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Infective conjunctivitis

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VOL: 100, ISSUE: 32, PAGE NO: 31



- Conjunctivitis is an acute inflammation of the conjunctiva.



- The most common causes are due to bacterial or viral infection.



- Infection can be unilateral or bilateral. However, it normally spreads from one eye to the other.



- Conjunctivitis is contagious and spreads easily.



- Contact lenses should not be worn when an infection is present.



- Infective conjunctivitis accounts for around 35 per cent of all eye problems presenting in general practice.



- In adults, viral conjunctivitis is more common than the bacterial form.



- Bacterial infection is more common in children.



- There is an increased incidence in children and older people.



- Contact lens wearers have an increased risk of infection.



- Contact with someone who has conjunctivitis is a significant risk factor.



- The eye appears red with uniform engorgement of all the conjunctival blood vessels.



- There is burning or gritty discomfort.



- Vision is usually normal but some patients may describe slight blurring.



- Photophobia may be mild or absent.



- On waking, eyes may be stuck together by discharge.



- Chloramphenicol is recommended as a first-choice treatment.



- Fusidic acid is an alternative treatment.



- Advice should be given regarding not sharing towels with others, taking time off school or work if necessary and avoiding all contact between hands and eyes.



- Chronic bacterial conjunctivitis.



- Corneal ulceration.



- Otitis media.



- Allergic conjunctivitis has moderate to severe itching. It is important to exclude the presence of a foreign body in the eye.



- Acute glaucoma has symptoms of ocular and facial pain, unilateral blurring of vision and occasionally nausea and vomiting.



- Uveitis is associated with pain, photophobia and excessive tearing.



- Keratitis often presents with a unilateral, acutely painful, photophobic eye.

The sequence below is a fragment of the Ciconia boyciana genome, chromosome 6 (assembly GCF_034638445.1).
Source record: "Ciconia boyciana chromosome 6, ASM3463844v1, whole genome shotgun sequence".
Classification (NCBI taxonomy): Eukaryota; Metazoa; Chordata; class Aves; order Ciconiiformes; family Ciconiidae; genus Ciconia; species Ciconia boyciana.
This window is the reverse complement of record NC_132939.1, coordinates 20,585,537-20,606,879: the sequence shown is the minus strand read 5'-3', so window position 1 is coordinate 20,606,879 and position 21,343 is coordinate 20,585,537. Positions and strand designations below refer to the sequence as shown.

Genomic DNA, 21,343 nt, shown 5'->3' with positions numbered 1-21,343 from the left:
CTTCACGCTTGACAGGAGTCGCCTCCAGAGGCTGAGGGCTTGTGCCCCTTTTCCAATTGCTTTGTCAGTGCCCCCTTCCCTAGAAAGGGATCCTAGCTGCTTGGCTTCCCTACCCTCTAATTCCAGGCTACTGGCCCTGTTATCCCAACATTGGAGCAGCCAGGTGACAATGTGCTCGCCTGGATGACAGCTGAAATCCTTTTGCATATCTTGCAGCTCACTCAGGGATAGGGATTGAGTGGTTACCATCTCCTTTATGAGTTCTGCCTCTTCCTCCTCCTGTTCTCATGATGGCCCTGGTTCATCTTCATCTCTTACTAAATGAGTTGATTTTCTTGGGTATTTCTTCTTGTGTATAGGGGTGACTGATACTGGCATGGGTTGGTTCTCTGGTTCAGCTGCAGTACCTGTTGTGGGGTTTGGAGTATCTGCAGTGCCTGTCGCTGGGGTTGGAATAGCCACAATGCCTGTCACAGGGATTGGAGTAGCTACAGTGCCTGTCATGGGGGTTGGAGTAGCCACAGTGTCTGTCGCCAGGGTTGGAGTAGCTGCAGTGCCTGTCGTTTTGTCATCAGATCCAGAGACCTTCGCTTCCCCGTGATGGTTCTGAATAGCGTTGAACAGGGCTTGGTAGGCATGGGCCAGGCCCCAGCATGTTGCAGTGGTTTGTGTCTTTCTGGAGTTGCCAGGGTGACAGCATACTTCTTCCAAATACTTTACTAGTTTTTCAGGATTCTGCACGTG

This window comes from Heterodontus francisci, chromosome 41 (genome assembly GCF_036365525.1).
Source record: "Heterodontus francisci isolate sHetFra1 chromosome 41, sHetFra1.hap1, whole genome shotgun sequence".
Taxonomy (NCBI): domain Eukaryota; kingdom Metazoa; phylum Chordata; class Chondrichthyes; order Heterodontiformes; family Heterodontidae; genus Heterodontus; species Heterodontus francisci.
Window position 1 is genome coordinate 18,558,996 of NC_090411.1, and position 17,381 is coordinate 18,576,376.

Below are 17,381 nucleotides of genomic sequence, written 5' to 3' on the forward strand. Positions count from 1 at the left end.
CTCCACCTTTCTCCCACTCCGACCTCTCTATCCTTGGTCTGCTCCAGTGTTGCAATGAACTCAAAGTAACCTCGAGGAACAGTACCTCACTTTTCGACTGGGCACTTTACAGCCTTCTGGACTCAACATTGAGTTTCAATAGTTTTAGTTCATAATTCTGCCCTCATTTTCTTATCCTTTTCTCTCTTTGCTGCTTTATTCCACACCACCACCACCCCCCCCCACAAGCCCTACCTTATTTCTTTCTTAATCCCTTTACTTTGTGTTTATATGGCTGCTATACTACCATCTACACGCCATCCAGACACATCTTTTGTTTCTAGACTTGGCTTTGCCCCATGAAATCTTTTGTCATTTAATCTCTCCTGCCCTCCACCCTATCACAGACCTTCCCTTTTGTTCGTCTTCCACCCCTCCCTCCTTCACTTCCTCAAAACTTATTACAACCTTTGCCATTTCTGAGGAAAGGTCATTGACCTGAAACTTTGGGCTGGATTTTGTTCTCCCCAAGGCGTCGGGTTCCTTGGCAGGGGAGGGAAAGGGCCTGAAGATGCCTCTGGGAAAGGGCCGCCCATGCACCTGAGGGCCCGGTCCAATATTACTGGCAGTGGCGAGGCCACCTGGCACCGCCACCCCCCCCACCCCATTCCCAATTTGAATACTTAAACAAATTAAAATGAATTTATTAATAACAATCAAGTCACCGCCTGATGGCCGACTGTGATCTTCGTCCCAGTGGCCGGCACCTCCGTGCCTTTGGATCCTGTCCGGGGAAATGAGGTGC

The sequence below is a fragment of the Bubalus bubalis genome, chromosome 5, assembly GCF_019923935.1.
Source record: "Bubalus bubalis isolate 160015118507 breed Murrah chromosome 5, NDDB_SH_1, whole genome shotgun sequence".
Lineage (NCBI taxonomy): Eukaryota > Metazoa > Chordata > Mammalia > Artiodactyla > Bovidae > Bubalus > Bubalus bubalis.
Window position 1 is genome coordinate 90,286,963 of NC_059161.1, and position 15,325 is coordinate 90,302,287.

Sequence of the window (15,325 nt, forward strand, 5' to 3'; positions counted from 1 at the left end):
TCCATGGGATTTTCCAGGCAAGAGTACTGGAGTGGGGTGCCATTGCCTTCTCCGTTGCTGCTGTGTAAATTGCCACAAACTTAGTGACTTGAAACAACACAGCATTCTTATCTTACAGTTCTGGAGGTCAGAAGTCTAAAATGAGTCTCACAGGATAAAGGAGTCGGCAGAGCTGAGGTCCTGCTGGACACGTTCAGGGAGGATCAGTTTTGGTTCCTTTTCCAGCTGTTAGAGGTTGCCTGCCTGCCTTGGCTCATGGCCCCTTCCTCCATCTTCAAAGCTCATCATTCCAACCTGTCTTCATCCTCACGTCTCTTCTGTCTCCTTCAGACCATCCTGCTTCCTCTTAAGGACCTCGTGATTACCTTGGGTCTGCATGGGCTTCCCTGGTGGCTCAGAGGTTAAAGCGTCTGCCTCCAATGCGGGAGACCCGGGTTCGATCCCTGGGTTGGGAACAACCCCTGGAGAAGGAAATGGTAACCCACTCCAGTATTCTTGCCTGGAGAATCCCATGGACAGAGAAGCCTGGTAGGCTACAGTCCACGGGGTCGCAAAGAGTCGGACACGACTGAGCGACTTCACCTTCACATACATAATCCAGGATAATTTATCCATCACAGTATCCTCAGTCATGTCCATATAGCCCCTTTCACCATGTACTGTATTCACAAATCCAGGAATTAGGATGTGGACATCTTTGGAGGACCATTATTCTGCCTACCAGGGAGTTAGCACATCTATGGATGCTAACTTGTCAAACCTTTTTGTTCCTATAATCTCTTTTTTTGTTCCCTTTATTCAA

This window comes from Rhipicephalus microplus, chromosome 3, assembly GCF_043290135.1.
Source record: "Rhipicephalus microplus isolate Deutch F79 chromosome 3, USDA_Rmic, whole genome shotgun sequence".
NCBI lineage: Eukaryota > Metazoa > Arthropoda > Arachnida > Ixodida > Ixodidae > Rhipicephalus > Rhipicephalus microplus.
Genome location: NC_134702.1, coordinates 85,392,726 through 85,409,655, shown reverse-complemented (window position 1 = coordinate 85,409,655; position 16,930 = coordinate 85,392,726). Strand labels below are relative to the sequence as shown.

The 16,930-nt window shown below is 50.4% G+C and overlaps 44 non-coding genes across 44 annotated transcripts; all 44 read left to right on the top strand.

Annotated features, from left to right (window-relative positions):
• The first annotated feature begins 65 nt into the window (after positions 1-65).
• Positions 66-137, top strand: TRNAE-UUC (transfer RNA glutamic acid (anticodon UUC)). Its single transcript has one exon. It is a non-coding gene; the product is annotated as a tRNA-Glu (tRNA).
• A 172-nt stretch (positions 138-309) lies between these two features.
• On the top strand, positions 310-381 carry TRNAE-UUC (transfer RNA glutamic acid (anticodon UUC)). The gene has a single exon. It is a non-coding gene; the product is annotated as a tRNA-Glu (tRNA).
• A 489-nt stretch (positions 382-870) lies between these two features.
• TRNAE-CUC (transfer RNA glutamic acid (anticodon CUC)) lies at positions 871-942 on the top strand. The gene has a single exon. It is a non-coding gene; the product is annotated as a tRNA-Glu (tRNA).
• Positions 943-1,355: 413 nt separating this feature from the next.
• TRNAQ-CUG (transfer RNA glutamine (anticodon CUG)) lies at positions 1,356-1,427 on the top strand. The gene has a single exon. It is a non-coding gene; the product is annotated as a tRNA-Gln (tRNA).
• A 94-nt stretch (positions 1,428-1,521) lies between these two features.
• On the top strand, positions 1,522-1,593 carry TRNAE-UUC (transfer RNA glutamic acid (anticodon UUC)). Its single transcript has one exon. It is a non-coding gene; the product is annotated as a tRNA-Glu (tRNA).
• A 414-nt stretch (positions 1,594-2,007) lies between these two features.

- In wearers of soft contact lenses with poor hygiene, prolonged wear or swimming while wearing lenses can cause acanthamoeba keratitis.



- Severe ocular pain, which may also involve the adjacent head and facial regions, is associated with scleritis.



- Episcleritis presents as a relatively asymptomatic, acute onset, localised redness in one or both eyes.



- Orbital cellulitis should be suspected if the person feels unwell with tender sinuses, restriction of eye movements and marked pain symptoms.



- Ocular herpes simplex typically presents as a painful, red eye with dendritic ulcer seen on staining with fluorescein.



- Herpes zoster ophthalmicus can cause conjunctival/corneal inflammation with associated vesicular rash in the distribution of the fifth cranial nerve that is seldom recurrent.



- Blepharoconjunctivitis and meibomianitis should be considered in people with acne rosacea.



- Dry eye syndrome should be excluded.



- Hyperacute conjunctivitis is a severe sight-threatening ocular infection, characterised by a copious yellow-green purulent discharge.



- Nasolacrimal blockage leads to a sump of readily infected stagnant tears. To exclude this, check for regurgitation of pus from the lacrimal puncta by pressing on the lacrimal sac.

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